6 do's and don'ts to maintaining a positive cash flow for small businesses
Maximizing profits...that’s the ultimate goal of your business, right? But “profit” without the cash to back it up, isn’t much more than a concept. And have you ever tried to purchase something with a concept? Probably didn’t go so well for you, did it? As the saying goes, “cash is king.” You need it to pay the bills when they’re due, and to pay your staff. But long sales chains or slow-paying clients could put you in a cash flow crisis if you’re not prepared. Here are a few things you can do (and not do) to better manage your cash flow.
DO lower cash outflows
While your accounts receivable department works on your cash inflow, take steps to reduce the outflow. Repair your equipment before replacing it, and if you have to replace it, go used if possible. Place payroll on a semimonthly cycle instead of biweekly. And keep an eye on personal expenses.
DO pay attention to unpaid invoices
You can’t pay your bills with unpaid invoices. Collect receivables ASAP. Offer discounts to customers who pay quickly. Charge a reasonable penalty fee on payments late beyond 30 days. Have customers preauthorize checks. Whatever you do, don’t lose track of billing. Let me repeat that for those in the back: Whatever you do, don’t lose track of billing!
DON’T be overly optimistic about future cash flow
Prepare a forecast of your expected monthly cash flow for the coming year and be honest! Does your business have a slow period? Are there any big-ticket items that you anticipate coming up? Don’t base your projections on best-case scenarios. Go by industry benchmarks and your most recent cash flow analysis or statement.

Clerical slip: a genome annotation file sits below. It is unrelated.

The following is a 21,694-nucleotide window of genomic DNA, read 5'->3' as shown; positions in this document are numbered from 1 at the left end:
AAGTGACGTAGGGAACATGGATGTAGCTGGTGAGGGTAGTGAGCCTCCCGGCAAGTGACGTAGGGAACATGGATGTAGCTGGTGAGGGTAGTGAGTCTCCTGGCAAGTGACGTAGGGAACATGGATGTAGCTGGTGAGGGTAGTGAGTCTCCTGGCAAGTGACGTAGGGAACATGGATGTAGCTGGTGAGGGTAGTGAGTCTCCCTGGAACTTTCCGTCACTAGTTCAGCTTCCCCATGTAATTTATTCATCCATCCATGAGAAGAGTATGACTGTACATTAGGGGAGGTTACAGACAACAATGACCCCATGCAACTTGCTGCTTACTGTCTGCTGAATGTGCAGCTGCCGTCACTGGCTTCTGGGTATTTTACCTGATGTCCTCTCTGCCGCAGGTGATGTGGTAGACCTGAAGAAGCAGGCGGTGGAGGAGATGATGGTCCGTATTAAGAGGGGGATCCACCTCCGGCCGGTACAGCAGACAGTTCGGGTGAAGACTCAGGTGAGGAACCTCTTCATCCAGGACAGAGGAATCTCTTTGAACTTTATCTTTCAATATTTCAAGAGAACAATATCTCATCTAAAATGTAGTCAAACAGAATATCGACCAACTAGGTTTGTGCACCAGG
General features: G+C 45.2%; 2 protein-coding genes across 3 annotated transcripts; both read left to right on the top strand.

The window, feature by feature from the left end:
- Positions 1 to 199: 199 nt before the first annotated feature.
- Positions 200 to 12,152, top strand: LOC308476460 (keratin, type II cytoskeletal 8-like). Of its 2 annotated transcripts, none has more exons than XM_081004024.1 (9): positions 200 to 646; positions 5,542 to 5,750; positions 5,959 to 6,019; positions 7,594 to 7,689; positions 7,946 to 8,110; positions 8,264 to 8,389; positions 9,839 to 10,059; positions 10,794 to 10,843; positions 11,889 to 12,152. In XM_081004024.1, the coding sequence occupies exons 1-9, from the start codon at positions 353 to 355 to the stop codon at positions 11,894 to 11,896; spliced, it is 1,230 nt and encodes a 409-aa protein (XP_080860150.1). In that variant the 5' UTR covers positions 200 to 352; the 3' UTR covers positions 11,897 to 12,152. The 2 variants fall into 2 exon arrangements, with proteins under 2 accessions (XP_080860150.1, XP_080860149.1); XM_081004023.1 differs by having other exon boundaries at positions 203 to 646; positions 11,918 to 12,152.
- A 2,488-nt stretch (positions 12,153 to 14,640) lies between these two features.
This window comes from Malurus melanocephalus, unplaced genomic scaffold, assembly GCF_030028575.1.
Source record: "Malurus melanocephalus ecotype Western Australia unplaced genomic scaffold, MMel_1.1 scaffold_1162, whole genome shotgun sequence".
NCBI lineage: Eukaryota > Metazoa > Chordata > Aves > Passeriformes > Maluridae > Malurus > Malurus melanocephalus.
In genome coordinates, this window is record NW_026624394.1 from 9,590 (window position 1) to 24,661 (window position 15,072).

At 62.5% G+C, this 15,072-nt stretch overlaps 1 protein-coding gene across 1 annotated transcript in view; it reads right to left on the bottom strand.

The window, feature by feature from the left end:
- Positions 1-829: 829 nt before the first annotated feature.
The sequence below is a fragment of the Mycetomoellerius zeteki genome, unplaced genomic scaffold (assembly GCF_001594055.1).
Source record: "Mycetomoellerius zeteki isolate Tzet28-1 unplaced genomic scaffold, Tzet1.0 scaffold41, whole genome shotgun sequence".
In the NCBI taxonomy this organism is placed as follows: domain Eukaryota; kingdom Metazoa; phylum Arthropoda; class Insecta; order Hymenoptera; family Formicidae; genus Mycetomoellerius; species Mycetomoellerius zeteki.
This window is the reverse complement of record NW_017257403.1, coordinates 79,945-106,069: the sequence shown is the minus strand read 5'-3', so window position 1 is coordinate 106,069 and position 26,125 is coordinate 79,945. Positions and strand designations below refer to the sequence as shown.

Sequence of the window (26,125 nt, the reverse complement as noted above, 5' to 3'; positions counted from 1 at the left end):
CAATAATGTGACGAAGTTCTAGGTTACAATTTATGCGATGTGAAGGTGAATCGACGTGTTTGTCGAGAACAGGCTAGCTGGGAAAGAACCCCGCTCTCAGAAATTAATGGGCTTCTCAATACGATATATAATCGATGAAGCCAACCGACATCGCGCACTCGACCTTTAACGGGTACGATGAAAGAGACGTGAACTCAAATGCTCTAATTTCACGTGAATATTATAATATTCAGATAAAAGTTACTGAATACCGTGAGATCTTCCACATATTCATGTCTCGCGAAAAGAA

DON’T lose the trust of your vendors
Like you, your vendors will want to be paid ASAP. Find the right balance and timing for paying your bills on time while taking advantage of the terms allotted. You want to keep a good credit rating and cordial relations with critical vendors.
REALLY DON’T wait too long to get a business line of credit
Almost all companies at one point or another find themselves in need of a sudden infusion of cash. Don’t wait to open a business loan or business line of credit (LOC) until you need it. Do it now so you can take the time to find the best interest rate and have access the funds when you need them.
REALLY DON’T let your cash reserves get too low
There will be shortfalls. Especially if your business is just starting out. You should have a cash reserve equal to at least two months of your company’s operating expenses (four is ideal). This will keep you running if you’re hit by an unexpected dry spell, a client fails to pay up, a major piece of equipment dies, or any other number of bumps in the road that are bound to happen.
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